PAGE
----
On today’s date in 1992, Canadian-born country music artist k.d. lang cancelled her planned show in Owen Sound, Ont. after local beef farmers threatened to blockade the concert parking lot with tractors and other farm equipment. The vegetarian singer had already angered Alberta farmers by appearing in a “Meat Stinks” advertising campaign.
Last year, Canada Post unveiled five new stamps dedicated to Canada’s homegrown country stars, including Lang, Shania Twain, Tommy Hunter, Renee Martel and Hank Snow. The stamps were released in five separate booklets of 10, with one devoted to each artist.
“The music of these artists holds a special place for so many Canadians, and these stamps are likely to stir memories of those lasting musical moments,” said Canadian Heritage Minister Shelly Glover.
The Permanent-rate Lang stamp (CS Scott # 2770), which measures 40 mm x 32 mm, depicts a portrait of Lang.
A July 1990 story in The Washington Post detailed the controversy surrounding Lang’s cameo in a People for the Ethical Treatment of Animals (PETA) ad, which led to a number of radio stations in America’s cattle country dropping the Grammy-winning singer. What’s more, a sign in Consort, Alta. identifying it as the “Home of k.d. lang” was burned to the ground.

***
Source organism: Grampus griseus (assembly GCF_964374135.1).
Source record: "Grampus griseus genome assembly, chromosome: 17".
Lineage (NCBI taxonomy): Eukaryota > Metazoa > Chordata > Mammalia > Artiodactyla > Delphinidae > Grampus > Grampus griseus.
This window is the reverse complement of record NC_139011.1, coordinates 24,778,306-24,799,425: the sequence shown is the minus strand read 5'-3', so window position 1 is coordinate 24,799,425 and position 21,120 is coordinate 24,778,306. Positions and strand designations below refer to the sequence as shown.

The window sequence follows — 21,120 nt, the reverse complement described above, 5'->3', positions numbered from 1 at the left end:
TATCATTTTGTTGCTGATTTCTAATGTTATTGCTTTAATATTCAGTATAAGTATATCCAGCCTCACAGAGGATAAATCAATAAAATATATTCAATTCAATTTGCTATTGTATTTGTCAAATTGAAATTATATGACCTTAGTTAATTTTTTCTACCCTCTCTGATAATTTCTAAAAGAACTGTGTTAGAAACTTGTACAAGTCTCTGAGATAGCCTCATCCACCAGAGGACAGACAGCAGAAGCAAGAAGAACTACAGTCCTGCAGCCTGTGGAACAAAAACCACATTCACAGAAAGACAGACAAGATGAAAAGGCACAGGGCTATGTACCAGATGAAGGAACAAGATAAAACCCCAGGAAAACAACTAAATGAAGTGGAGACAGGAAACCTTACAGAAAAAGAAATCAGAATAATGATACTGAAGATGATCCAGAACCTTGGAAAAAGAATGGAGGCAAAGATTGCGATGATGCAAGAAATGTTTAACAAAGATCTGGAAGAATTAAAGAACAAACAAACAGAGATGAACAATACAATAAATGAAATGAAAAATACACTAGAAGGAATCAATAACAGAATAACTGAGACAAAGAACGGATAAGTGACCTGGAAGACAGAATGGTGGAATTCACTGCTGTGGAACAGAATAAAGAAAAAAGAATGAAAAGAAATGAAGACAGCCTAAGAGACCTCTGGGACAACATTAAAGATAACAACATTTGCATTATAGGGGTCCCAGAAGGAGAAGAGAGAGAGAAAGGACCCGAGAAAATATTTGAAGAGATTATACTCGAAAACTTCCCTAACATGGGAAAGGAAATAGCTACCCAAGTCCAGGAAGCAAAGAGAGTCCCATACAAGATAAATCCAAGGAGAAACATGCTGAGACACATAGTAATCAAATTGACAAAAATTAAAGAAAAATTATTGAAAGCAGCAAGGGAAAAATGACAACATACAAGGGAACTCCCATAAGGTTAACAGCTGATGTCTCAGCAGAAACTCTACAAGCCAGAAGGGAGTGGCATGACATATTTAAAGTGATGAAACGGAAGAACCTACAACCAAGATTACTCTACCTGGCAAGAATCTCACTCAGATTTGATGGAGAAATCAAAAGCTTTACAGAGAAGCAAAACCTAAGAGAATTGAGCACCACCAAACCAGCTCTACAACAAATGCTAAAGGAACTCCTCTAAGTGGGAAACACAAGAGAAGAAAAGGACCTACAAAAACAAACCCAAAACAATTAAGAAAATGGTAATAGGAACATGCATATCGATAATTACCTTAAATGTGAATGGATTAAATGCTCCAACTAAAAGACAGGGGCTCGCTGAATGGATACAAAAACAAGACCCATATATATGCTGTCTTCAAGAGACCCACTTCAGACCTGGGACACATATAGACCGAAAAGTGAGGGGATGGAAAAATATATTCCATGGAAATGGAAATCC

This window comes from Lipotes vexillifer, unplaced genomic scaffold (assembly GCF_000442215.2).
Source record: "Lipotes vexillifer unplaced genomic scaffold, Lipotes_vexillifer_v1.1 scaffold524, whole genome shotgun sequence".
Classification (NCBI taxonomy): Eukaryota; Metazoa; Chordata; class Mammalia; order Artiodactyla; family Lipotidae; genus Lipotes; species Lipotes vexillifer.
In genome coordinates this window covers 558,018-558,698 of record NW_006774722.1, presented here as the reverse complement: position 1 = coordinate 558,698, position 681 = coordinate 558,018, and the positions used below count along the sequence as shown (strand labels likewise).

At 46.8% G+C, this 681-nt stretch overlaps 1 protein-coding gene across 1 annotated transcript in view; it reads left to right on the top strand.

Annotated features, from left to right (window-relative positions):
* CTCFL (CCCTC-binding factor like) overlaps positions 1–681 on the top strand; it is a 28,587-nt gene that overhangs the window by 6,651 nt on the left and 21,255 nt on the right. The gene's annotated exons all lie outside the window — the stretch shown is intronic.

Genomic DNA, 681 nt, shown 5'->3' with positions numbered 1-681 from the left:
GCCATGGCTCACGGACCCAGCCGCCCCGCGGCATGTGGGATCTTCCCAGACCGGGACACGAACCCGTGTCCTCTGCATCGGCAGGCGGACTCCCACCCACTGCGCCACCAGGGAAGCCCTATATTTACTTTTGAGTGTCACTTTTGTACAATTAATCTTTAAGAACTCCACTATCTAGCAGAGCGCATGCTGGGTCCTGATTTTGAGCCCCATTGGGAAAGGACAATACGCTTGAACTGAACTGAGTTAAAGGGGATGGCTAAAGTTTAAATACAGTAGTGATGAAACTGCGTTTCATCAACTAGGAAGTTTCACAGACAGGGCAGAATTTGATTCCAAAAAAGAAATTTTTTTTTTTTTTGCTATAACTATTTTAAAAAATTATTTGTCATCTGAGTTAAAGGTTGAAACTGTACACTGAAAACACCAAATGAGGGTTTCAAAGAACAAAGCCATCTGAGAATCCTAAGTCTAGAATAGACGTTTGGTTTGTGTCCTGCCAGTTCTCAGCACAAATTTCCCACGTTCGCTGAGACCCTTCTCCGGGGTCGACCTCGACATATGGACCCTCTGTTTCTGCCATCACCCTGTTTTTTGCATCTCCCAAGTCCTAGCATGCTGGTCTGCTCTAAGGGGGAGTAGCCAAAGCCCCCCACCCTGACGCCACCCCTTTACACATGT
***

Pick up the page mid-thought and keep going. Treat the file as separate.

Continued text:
In the ad, Lang is shown hugging a cow named Lulu and saying, “We all love animals, but why do we call some of them pets and some of them dinner? If you knew how meat was made, you’d probably lose your lunch. I know – I’m from cattle country – that’s why I became a vegetarian. Meat stinks, and not just for animals but for human health and the environment.”
Gordon Mitchell, Alberta’s former minister of agriculture, went as far as to say it was “extremely unfortunate that she has decided to side with the animal rightists. There’s a certain feeling of betrayal – we have supported k.d. fairly well in Alberta.”
In the U.S. Midwest, a Wichita-based radio company with seven stations in Kansas and one in Oklahoma pulled lang’s records. The Shepherd Group, which has three stations in Missouri and one in Montana, also initiated a ban.
Larry Steckline, a Wichita broadcaster who owned five country stations in Kansas – the top beef state in the U.S. at the time.
Steckline, who was also a farmer and rancher, said he had no problem with lang’s choice to be a vegetarian.
“My problem is somebody with a name in this industry coming down hard on the number one industry in our state. That’s not what I call ladylike.”